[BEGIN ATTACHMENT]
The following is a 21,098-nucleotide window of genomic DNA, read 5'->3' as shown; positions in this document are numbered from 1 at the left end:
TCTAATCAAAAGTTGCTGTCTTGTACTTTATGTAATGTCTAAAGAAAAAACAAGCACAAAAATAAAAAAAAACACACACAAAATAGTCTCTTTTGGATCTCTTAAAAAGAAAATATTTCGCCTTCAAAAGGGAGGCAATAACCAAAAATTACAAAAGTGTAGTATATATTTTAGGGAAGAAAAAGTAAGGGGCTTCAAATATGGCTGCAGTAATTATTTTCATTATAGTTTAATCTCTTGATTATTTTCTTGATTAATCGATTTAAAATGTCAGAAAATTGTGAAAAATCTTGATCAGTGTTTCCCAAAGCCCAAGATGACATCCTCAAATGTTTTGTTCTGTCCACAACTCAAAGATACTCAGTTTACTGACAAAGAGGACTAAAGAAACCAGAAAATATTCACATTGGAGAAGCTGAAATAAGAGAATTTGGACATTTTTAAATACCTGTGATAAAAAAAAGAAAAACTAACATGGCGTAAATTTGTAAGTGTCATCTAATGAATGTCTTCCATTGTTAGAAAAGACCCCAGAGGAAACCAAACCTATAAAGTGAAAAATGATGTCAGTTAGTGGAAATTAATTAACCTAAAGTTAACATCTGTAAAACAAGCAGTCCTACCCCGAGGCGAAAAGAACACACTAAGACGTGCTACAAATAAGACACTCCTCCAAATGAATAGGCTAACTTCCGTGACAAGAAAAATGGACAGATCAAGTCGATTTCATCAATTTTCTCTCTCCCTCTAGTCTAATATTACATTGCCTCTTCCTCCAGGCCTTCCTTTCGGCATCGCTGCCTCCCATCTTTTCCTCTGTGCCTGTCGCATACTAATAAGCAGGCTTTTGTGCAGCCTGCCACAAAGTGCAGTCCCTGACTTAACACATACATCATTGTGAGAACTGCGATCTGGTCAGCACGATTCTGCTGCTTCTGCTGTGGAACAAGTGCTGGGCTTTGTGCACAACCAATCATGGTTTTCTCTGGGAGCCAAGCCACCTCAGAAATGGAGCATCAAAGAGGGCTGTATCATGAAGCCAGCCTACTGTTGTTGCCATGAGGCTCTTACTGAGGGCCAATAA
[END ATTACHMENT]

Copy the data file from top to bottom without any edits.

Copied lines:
The following is a 21,098-nucleotide window of genomic DNA, read 5'->3' as shown; positions in this document are numbered from 1 at the left end:
TCTAATCAAAAGTTGCTGTCTTGTACTTTATGTAATGTCTAAAGAAAAAACAAGCACAAAAATAAAAAAAAACACACACAAAATAGTCTCTTTTGGATCTCTTAAAAAGAAAATATTTCGCCTTCAAAAGGGAGGCAATAACCAAAAATTACAAAAGTGTAGTATATATTTTAGGGAAGAAAAAGTAAGGGGCTTCAAATATGGCTGCAGTAATTATTTTCATTATAGTTTAATCTCTTGATTATTTTCTTGATTAATCGATTTAAAATGTCAGAAAATTGTGAAAAATCTTGATCAGTGTTTCCCAAAGCCCAAGATGACATCCTCAAATGTTTTGTTCTGTCCACAACTCAAAGATACTCAGTTTACTGACAAAGAGGACTAAAGAAACCAGAAAATATTCACATTGGAGAAGCTGAAATAAGAGAATTTGGACATTTTTAAATACCTGTGATAAAAAAAAGAAAAACTAACATGGCGTAAATTTGTAAGTGTCATCTAATGAATGTCTTCCATTGTTAGAAAAGACCCCAGAGGAAACCAAACCTATAAAGTGAAAAATGATGTCAGTTAGTGGAAATTAATTAACCTAAAGTTAACATCTGTAAAACAAGCAGTCCTACCCCGAGGCGAAAAGAACACACTAAGACGTGCTACAAATAAGACACTCCTCCAAATGAATAGGCTAACTTCCGTGACAAGAAAAATGGACAGATCAAGTCGATTTCATCAATTTTCTCTCTCCCTCTAGTCTAATATTACATTGCCTCTTCCTCCAGGCCTTCCTTTCGGCATCGCTGCCTCCCATCTTTTCCTCTGTGCCTGTCGCATACTAATAAGCAGGCTTTTGTGCAGCCTGCCACAAAGTGCAGTCCCTGACTTAACACATACATCATTGTGAGAACTGCGATCTGGTCAGCACGATTCTGCTGCTTCTGCTGTGGAACAAGTGCTGGGCTTTGTGCACAACCAATCATGGTTTTCTCTGGGAGCCAAGCCACCTCAGAAATGGAGCATCAAAGAGGGCTGTATCATGAAGCCAGCCTACTGTTGTTGCCATGAGGCTCTTACTGAGGGCCAATAA